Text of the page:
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Apple activates Calendar spam reporting feature

Apple on Sunday instituted a new junk content reporting feature on its web portal, the first step in what appears to be an activation of countermeasures against iCloud Calendar spam invites users began to receive in volume last month.

As seen in the image above, iCloud users are now able to report Calendar invites from unknown senders as "junk" by clicking on a hyperlink in the web interface. The provision to mark an invitation as spam, which appears inline with accept, decline and "maybe" options, is currently limited to, though a similar feature could make its way to dedicated iOS and macOS Calendar apps in the near future.

With junk reporting now in play, Apple is presumably creating a database of nefarious users who will be monitored and, if necessary, blocked from sending mass spam invites to other customers.

While the Calendar event invite mechanism has long been available to Apple device users, it was only last month that marketing trolls began using the capability en masse to push out advertisements.

The scheme is simple, yet effective. By shuffling promotional content through Apple's Calendar service instead of sending out the usual email blast, spammers effectively bypass email client junk filters and, depending on a user's system settings, trigger a push notification on their target's iOS device or Mac. As an added benefit, any user who interacts with an iCloud Calendar invite — accept or decline — automatically sends a response to the sender, allowing spammers to easily determine which accounts are active.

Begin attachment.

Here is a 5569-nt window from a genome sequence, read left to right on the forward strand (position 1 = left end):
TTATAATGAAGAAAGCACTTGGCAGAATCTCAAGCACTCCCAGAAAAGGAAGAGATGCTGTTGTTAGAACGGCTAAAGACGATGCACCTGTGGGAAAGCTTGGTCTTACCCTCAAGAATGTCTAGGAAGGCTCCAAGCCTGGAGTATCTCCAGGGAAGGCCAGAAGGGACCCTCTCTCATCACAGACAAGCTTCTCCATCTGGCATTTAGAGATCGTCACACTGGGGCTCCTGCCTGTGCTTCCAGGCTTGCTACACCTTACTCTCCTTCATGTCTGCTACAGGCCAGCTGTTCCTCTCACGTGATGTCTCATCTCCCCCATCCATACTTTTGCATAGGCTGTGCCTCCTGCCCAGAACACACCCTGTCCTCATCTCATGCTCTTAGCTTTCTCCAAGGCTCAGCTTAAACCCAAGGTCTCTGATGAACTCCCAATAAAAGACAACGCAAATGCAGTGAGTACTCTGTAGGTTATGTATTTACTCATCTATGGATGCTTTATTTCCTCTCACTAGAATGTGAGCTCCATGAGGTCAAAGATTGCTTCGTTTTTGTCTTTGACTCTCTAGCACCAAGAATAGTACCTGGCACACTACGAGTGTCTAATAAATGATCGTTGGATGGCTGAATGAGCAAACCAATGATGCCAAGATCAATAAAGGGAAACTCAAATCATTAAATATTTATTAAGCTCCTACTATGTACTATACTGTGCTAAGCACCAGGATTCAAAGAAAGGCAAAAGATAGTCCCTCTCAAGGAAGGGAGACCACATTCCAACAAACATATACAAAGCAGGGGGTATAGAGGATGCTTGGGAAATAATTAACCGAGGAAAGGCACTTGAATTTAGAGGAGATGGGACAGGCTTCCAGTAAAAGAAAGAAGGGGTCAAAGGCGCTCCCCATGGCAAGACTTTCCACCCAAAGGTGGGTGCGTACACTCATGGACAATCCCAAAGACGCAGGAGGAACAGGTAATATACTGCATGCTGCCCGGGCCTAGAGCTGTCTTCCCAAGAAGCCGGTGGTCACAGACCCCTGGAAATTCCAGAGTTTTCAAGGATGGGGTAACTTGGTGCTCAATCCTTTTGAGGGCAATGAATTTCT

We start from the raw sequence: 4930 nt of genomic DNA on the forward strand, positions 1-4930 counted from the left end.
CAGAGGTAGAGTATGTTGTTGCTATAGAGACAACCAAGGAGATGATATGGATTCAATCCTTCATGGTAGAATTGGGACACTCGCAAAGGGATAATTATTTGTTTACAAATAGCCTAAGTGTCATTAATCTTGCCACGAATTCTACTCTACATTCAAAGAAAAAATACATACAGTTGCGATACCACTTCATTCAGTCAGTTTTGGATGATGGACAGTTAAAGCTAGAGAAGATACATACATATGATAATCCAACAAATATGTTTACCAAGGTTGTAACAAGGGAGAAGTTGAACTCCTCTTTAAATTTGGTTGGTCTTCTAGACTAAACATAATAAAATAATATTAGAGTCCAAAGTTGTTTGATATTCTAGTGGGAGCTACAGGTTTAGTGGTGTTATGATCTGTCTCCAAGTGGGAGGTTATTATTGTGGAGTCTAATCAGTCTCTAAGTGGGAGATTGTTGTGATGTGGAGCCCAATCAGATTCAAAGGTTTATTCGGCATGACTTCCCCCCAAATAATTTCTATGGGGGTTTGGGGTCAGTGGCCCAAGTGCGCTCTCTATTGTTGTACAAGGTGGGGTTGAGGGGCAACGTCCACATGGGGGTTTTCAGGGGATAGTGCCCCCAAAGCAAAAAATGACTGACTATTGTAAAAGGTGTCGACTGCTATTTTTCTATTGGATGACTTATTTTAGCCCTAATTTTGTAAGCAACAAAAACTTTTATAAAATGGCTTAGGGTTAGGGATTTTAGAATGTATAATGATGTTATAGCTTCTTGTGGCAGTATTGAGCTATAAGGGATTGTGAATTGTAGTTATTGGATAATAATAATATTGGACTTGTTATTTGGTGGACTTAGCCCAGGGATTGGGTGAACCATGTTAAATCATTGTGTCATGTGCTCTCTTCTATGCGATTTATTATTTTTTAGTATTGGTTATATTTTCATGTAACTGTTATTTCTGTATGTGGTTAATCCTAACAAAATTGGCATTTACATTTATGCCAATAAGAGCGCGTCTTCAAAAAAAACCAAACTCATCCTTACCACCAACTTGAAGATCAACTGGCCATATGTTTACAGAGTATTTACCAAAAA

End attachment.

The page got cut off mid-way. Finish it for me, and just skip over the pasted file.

Apple acknowledged the problem in a brief statement, apologizing to those affected and promising to fix the issue by "identifying and blocking suspicious invite senders." That was nearly two weeks ago.

Prior to the implementation of today's tool, users had little recourse but to ignore the invites, turn off Calendar notifications or undertake the arduous process of creating a dedicated junk calendar, moving spam to said calendar and deleting it. Doing so removes the offending invitation without tipping off the spammer.